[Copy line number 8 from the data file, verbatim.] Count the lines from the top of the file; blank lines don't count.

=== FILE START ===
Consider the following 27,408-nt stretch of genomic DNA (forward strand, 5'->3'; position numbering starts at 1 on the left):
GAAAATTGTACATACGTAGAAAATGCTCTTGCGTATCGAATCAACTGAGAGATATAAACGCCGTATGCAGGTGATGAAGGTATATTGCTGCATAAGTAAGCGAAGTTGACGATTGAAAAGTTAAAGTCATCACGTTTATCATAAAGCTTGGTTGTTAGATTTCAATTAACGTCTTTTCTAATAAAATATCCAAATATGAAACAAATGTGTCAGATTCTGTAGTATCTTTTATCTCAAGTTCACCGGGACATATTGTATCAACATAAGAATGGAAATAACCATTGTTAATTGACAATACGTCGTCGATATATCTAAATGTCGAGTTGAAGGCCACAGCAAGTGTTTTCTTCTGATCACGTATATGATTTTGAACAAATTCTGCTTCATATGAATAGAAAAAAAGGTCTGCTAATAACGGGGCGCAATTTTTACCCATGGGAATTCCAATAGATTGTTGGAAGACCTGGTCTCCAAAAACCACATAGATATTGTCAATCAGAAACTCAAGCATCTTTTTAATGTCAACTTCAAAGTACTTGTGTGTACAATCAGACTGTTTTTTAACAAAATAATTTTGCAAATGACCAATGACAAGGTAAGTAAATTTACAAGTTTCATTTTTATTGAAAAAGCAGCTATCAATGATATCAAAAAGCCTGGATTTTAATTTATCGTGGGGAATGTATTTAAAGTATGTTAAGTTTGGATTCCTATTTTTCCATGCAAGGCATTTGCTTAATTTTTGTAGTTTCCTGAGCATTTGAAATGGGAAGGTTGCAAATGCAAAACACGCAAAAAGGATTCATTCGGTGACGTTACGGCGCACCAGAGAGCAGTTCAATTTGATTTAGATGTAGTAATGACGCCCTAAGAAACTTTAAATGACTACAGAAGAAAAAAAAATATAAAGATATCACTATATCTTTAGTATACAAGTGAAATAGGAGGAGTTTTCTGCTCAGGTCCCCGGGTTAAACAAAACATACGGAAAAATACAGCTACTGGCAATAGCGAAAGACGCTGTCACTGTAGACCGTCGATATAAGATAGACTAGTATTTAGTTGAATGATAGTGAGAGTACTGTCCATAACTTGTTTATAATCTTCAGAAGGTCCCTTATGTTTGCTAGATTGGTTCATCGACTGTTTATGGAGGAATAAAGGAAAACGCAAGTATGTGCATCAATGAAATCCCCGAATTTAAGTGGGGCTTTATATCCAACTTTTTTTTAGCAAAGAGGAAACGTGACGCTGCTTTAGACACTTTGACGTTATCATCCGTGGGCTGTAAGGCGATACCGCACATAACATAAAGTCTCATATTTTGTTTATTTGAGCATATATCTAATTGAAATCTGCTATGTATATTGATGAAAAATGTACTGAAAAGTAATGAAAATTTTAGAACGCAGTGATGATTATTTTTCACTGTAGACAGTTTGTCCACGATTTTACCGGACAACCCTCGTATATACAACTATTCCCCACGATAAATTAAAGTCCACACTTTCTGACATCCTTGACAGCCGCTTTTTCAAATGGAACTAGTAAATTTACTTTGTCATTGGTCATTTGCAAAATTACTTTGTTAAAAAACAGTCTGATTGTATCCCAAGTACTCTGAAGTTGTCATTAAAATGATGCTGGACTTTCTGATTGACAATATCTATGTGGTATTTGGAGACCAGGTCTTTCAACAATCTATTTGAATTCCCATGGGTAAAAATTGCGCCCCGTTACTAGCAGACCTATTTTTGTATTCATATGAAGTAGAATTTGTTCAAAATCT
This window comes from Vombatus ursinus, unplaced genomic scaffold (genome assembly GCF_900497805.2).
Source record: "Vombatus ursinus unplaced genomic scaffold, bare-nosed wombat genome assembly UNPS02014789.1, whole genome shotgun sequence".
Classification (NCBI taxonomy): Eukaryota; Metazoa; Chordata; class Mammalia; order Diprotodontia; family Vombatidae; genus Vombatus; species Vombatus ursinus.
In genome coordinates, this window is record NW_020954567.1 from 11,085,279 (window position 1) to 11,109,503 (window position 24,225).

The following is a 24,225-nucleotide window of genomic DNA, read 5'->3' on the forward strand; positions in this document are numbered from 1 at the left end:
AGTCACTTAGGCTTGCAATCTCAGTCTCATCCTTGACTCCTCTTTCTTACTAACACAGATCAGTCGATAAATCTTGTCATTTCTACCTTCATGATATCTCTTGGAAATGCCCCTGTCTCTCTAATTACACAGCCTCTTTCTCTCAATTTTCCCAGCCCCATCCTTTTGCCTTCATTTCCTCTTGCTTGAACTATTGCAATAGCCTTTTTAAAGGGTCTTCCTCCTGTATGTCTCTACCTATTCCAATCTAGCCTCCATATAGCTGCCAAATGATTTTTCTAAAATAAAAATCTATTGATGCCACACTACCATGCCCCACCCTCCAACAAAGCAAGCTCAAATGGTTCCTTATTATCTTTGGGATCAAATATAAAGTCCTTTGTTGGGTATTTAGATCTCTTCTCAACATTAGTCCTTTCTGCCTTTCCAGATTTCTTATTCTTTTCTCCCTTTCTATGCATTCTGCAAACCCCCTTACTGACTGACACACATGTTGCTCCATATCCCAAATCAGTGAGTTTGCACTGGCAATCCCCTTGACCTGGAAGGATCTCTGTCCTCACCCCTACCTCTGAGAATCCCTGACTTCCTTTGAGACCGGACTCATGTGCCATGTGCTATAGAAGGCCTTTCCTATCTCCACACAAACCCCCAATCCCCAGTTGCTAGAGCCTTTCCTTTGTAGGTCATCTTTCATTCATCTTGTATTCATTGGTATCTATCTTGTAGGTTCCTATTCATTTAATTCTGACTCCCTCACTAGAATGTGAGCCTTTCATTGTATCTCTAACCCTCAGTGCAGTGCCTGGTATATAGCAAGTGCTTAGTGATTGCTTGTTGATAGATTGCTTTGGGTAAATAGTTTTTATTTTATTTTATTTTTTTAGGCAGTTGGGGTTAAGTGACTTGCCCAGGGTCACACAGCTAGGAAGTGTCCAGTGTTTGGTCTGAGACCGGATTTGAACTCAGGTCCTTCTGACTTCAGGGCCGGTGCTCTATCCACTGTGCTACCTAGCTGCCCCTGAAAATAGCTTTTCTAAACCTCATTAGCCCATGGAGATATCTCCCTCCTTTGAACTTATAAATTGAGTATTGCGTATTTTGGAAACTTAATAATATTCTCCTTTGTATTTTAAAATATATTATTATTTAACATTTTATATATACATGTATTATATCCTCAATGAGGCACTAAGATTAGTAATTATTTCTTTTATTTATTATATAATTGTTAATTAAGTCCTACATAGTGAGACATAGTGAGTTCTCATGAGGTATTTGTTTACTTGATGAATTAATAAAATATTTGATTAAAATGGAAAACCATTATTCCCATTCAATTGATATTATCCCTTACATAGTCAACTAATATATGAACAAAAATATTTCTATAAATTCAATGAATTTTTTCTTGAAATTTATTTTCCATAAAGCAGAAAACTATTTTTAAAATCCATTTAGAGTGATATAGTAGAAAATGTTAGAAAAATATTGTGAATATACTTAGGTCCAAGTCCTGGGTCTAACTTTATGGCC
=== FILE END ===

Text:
AGTCACTTAGGCTTGCAATCTCAGTCTCATCCTTGACTCCTCTTTCTTACTAACACAGATCAGTCGATAAATCTTGTCATTTCTACCTTCATGATATCTCTTGGAAATGCCCCTGTCTCTCTAATTACACAGCCTCTTTCTCTCAATTTTCCCAGCCCCATCCTTTTGCCTTCATTTCCTCTTGCTTGAACTATTGCAATAGCCTTTTTAAAGGGTCTTCCTCCTGTATGTCTCTACCTATTCCAATCTAGCCTCCATATAGCTGCCAAATGATTTTTCTAAAATAAAAATCTATTGATGCCACACTACCATGCCCCACCCTCCAACAAAGCAAGCTCAAATGGTTCCTTATTATCTTTGGGATCAAATATAAAGTCCTTTGTTGGGTATTTAGATCTCTTCTCAACATTAGTCCTTTCTGCCTTTCCAGATTTCTTATTCTTTTCTCCCTTTCTATGCATTCTGCAAACCCCCTTACTGACTGACACACATGTTGCTCCATATCCCAAATCAGTGAGTTTGCACTGGCAATCCCCTTGACCTGGAAGGATCTCTGTCCTCACCCCTACCTCTGAGAATCCCTGACTTCCTTTGAGACCGGACTCATGTGCCATGTGCTATAGAAGGCCTTTCCTATCTCCACACAAACCCCCAATCCCCAGTTGCTAGAGCCTTTCCTTTGTAGGTCATCTTTCATTCATCTTGTATTCATTGGTATCTATCTTGTAGGTTCCTATTCATTTAATTCTGACTCCCTCACTAGAATGTGAGCCTTTCATTGTATCTCTAACCCTCAGTGCAGTGCCTGGTATATAGCAAGTGCTTAGTGATTGCTTGTTGATAGATTGCTTTGGGTAAATAGTTTTTATTTTATTTTATTTTTTTAGGCAGTTGGGGTTAAGTGACTTGCCCAGGGTCACACAGCTAGGAAGTGTCCAGTGTTTGGTCTGAGACCGGATTTGAACTCAGGTCCTTCTGACTTCAGGGCCGGTGCTCTATCCACTGTGCTACCTAGCTGCCCCTGAAAATAGCTTTTCTAAACCTCATTAGCCCATGGAGATATCTCCCTCCTTTGAACTTATAAATTGAGTATTGCGTATTTTGGAAACTTAATAATATTCTCCTTTGTATTTTAAAATATATTATTATTTAACATTTTATATATACATGTATTATATCCTCAATGAGGCACTAAGATTAGTAATTATTTCTTTTATTTATTATATAATTGTTAATTAAGTCCTACATAGTGAGACATAGTGAGTTCTCATGAGGTATTTGTTTACTTGATGAATTAATAAAATATTTGATTAAAATGGAAAACCATTATTCCCATTCAATTGATATTATCCCTTACATAGTCAACTAATATATGAACAAAAATATTTCTATAAATTCAATGAATTTTTTCTTGAAATTTATTTTCCATAAAGCAGAAAACTATTTTTAAAATCCATTTAGAGTGATATAGTAGAAAATGTTAGAAAAATATTGTGAATATACTTAGGTCCAAGTCCTGGGTCTAACTTTATGGCC